Final Report


At about 1113, Central Daylight-saving Time on the 6 November 2016, a Cessna 172S aircraft, registered VH-USL (USL), departed Parafield Airport, South Australia, for a local flight in the western training area. The pilot was the only person on board the private flight.

After passing the outbound reporting point, the pilot initiated a climb to 2,500 ft and navigated along the VFR route towards Dublin. In the cruise, the pilot attempted to get the autopilot to engage but it did not responded as they expected. The pilot reported that they made regular checks and would look from inside the cockpit to outside to check the aircraft was maintaining a direction to Dublin and that no other aircraft were in the vicinity.

During this time, a Cessna 206 (C206) aircraft departed Lower Light aircraft landing area (ALA) for parachute operations. They were on climb to flight level (FL) 120 where four parachutists planned to exit the aircraft overhead the Lower Light ALA.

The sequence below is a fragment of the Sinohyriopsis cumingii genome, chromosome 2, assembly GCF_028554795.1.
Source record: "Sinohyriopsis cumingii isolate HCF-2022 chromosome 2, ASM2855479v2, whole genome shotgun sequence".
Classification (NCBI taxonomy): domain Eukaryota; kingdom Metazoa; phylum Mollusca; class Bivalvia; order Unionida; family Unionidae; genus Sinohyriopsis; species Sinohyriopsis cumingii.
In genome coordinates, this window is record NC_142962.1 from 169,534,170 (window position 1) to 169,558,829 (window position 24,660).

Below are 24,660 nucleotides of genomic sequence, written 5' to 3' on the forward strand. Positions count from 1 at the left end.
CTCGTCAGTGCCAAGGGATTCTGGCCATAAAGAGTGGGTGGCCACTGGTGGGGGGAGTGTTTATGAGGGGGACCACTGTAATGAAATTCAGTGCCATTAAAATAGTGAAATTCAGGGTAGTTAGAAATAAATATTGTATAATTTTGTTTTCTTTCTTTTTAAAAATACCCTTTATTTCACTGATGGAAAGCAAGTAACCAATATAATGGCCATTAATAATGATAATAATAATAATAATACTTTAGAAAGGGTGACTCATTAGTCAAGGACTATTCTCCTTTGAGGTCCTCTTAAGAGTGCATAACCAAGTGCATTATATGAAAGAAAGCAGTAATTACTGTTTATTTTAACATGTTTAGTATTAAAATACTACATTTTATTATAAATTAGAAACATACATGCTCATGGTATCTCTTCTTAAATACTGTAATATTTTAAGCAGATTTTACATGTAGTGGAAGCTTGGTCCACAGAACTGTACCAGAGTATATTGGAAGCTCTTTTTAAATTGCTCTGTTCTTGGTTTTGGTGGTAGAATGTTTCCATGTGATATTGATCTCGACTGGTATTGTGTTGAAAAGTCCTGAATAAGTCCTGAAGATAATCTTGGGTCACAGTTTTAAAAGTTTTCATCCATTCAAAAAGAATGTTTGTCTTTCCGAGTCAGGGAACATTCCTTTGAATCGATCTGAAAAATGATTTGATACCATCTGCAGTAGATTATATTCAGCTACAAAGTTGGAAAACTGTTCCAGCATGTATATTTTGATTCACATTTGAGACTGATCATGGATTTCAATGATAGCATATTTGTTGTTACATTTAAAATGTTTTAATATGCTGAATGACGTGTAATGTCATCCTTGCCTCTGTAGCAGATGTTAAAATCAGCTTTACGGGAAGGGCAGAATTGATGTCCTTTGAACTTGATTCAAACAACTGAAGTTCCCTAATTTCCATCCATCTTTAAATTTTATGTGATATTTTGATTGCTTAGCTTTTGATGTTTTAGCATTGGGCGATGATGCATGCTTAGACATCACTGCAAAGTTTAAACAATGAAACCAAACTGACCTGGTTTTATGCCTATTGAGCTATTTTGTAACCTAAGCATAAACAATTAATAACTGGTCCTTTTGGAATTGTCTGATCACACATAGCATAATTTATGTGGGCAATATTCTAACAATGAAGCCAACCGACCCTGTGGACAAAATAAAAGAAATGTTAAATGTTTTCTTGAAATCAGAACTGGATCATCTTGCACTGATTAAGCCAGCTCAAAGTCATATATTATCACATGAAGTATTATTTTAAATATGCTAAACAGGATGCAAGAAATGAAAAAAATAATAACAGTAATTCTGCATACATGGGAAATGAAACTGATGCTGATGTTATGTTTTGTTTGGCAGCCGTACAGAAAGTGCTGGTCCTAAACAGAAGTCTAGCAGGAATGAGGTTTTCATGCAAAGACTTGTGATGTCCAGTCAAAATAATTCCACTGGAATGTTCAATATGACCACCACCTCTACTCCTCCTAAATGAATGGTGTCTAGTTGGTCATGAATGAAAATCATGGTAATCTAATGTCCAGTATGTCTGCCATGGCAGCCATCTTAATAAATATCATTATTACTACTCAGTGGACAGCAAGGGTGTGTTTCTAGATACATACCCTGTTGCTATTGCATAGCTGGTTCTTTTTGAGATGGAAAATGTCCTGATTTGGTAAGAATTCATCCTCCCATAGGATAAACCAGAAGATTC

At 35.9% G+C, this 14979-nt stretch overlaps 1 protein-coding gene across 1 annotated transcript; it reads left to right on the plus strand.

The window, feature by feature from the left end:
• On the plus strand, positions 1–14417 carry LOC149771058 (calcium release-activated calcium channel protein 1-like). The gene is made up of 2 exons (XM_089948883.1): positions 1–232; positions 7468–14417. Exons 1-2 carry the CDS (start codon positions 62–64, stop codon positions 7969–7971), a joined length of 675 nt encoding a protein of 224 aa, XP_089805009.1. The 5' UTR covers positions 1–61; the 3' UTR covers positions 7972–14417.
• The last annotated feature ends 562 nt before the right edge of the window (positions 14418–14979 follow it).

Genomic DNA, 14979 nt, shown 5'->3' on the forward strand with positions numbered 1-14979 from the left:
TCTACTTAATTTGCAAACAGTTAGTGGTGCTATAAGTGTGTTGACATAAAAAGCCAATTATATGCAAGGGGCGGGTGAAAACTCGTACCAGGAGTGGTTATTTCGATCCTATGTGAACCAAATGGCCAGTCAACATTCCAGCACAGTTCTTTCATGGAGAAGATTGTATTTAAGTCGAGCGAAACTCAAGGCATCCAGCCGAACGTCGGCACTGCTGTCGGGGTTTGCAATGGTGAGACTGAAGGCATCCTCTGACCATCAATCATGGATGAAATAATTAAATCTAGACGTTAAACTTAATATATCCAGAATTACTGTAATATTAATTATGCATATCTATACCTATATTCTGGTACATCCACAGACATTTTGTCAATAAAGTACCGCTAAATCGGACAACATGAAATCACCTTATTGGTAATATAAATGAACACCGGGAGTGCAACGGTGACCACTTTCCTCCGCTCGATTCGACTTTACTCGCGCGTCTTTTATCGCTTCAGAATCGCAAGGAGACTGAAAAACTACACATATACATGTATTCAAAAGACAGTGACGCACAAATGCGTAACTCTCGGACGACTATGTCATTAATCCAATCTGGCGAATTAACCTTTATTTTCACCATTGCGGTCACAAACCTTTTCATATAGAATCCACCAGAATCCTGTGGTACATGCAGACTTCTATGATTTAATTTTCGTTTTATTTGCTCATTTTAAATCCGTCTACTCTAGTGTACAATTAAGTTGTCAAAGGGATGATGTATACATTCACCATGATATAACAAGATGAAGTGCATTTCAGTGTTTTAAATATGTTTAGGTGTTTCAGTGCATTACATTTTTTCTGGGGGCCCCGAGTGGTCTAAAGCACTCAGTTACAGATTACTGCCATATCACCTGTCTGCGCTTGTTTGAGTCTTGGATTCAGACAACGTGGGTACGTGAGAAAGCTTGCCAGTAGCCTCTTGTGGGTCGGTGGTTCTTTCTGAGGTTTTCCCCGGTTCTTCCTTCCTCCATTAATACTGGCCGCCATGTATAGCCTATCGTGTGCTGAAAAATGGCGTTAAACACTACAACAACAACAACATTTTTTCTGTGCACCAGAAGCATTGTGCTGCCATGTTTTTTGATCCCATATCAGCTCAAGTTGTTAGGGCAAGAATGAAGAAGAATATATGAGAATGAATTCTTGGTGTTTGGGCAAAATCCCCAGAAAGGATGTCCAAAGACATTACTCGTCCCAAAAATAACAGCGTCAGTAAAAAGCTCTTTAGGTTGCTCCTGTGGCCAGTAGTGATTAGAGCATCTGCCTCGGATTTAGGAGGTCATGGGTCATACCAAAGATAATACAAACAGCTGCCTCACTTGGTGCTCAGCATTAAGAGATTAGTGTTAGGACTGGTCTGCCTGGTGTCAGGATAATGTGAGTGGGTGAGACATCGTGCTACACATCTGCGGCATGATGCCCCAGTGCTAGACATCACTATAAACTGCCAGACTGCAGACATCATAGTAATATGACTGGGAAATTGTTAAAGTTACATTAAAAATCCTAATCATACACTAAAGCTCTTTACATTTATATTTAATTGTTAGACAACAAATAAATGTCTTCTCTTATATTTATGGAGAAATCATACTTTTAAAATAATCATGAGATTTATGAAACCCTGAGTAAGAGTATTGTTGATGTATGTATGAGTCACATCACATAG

At about 1123, the pilot broadcast on the area frequency advising traffic in the Lower Light area that in about three minutes they would be at FL 120 and would conduct a parachute drop.

Shortly after the pilot of USL looked out and observed parachutes just below and to the left of the aircraft at a distance of about 200 m. After checking that it was all clear, the pilot turned the aircraft left to manoeuvre away from Lower Light ALA.

The pilot of USL disconnected the autopilot, navigated to Dublin, returned to Parafield via the inbound VFR route, and landed without further incident. The parachutists landed without further incident.

This incident highlights the importance to maintain situational awareness through active navigation and active listening to radio communications. 

Aviation Short Investigations Bulletin - Issue 56

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